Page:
Those complaints also extended in no uncertain terms to the condition of the City shop, so Public Works Director Pat Kelly has been putting some numbers together to spruce that building up, and Stassen said it’s possible that the money will come out of this year’s budget and will be completed this year before the weather turns cold.

    Quanrud was pleased to hear that the facilities were going to be fixed up.

    “We keep telling people to keep their properties up, and ours look like crap,” he said.

    • Mayor Wayne Melbye has led recent discussions about adding a greater surveillance camera presence to downtown and various other locations in the community, and with the damage inflicted over the weekend to the new pickleball courts in Schuster Park, the mayor suggested that maybe those efforts intensify. Ward 1 Council Member Jake Fee said he agreed, and that the City needs cameras in its parks. If cameras were in the parks and directed at things like the restroom/shower facility in Central Park and other “public” facilities, they might be able to be kept open and more accessible to the public, Melbye added. “We maybe wouldn’t worry so much about these places, because if people see they’re on camera, it changes a lot of people’s minds,” he said. “If you’ve got cameras, it’s a different ballgame.”

    City IT Director Philip Barton said he understood the concerns, but added that a lack of wifi in places like City parks presents a logistical and performance challenge. And, he explained, if, for example, a camera system that costs $1,000 a year is aimed at a City “asset,” then it order to make it financially feasible, the cameras would need to prevent at least $1,000 a year in damages to that asset. “This would be a new, ongoing bill to the City,” Barton said. “If (cameras) would allow us to open up a facility more, then yes, but just to watch the pickleball courts, I wouldn’t recommend that.” He added that it takes more than one camera to sufficiently surveil a given location.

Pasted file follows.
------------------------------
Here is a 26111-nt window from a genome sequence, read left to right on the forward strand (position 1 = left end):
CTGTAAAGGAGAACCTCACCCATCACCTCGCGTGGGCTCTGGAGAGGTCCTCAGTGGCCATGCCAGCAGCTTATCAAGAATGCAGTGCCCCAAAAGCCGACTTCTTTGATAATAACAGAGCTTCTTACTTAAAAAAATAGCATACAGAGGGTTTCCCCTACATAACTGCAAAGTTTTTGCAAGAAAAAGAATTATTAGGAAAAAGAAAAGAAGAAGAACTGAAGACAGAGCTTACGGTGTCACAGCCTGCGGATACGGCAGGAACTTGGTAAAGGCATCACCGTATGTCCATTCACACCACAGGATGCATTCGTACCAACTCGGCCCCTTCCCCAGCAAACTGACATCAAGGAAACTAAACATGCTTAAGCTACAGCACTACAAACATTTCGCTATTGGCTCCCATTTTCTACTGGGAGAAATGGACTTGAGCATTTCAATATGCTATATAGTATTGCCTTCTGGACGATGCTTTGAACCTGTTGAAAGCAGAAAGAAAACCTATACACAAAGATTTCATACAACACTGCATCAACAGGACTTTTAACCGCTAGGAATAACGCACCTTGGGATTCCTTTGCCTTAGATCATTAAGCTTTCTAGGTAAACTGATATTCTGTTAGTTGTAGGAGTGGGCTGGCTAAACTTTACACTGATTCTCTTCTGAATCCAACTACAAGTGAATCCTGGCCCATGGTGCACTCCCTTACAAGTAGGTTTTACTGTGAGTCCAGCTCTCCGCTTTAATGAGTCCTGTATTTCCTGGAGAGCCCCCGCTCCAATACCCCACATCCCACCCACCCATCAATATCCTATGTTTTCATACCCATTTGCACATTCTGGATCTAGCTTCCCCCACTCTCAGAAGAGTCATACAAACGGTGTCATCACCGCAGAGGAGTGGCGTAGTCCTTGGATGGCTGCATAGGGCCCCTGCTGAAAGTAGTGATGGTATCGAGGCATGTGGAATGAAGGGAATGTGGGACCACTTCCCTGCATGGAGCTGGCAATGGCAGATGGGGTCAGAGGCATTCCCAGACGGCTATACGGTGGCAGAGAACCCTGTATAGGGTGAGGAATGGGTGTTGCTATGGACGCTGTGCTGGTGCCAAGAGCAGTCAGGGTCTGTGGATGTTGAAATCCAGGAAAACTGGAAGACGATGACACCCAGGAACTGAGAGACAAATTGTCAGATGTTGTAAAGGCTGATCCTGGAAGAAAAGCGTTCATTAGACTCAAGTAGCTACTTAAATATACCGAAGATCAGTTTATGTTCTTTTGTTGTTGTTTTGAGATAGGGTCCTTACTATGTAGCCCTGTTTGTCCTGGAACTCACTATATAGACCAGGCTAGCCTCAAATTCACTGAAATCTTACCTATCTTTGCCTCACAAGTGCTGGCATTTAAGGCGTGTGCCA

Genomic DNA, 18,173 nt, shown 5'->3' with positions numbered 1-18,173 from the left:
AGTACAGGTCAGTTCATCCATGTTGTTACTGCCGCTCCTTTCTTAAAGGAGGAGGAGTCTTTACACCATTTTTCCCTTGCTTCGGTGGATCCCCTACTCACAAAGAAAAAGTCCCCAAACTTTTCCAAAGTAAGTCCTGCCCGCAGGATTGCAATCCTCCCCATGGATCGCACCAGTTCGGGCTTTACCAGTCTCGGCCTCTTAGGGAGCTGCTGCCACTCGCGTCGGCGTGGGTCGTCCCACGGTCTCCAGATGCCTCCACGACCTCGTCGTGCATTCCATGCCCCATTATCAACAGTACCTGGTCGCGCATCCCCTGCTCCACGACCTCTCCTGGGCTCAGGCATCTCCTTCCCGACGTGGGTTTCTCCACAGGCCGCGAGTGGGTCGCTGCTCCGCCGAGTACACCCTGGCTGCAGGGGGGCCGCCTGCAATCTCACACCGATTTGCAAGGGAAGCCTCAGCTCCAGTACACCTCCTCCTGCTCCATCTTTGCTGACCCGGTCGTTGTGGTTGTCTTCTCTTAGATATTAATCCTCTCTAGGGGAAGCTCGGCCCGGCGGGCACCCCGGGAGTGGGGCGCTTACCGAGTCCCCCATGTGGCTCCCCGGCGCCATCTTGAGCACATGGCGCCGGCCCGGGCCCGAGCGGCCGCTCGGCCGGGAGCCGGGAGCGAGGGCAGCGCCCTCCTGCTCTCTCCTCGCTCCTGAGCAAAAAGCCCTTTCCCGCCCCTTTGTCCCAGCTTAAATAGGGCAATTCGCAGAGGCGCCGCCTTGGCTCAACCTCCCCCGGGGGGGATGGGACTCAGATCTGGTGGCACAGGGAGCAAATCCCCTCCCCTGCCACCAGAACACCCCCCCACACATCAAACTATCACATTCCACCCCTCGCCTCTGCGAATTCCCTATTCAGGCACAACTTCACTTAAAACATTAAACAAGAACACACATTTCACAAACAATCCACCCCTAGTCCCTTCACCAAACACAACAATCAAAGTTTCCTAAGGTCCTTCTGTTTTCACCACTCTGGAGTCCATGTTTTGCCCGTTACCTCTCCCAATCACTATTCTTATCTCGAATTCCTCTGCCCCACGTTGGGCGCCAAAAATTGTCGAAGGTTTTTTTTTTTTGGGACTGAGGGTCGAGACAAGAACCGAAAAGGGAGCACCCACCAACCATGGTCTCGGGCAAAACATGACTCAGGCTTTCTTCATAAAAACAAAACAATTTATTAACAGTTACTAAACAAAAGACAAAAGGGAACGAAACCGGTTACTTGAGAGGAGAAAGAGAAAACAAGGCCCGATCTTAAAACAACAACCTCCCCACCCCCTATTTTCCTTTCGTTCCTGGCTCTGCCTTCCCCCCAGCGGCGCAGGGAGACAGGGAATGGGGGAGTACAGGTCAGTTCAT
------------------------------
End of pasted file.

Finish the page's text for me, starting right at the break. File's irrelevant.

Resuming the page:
It just doesn’t make financial sense, Barton continued, especially when the City’s insurance policy that includes a $1,000 deductible for each claim.

    Melbye said he understood the concerns, but added that he’s not looking to fill the community with cameras right away. Instead, he said, as the City expands its wifi capabilities, it wouldn’t be a bad idea to add some cameras “piece by piece” over the years to keep an eye on City property.

    Developer Jeff Evers added that he has added several cameras to keep an eye on several of his downtown properties, and he’s planning to add several more. He said when need be, he’s shared footage with Crookston Police during crime investigations. CPD Chief Paul Biermaier stressed that the CPD and Evers have no official working relationship when it comes to surveillance footage.

    “We’re not collaborating officially, he’s just helped us on occasion, just like we’d go to Holiday, Ampride or someone else (for access to their camera footage),” Biermaier said. “We’re not loading downtown with cameras so we can see what everyone’s doing.”

    • The budget as of now, again, based on previous discussions, includes $180,000 for a dehumidification unit in Crookston Sports Center’s Event Arena. Weasner said most of the money would come from funds remaining in the CSC’s construction budget. The Blue Arena, which hosts warm-weather, off-season hockey tournaments, a few years ago had a dehumidification unit added to reduce condensation, but concern about rust in the CSC has spurred talk of adding a similar unit to the main Event Arena.

    Stainbrook said he’s not in favor of it. He said the rust issues arose after off-season tournaments were held in the Event Arena one year, and he doesn’t think the Event Arena, at least currently, holds enough off-season events to warrant the expense of dehumidification.

    “I want to see payback,” Stainbrook said. “I think that’s a chunk of change and we ain’t getting our bang for the buck right off the bat.”

    “Well, we have a $15 million building there, and I’d like to see it protected,” Quanrud said.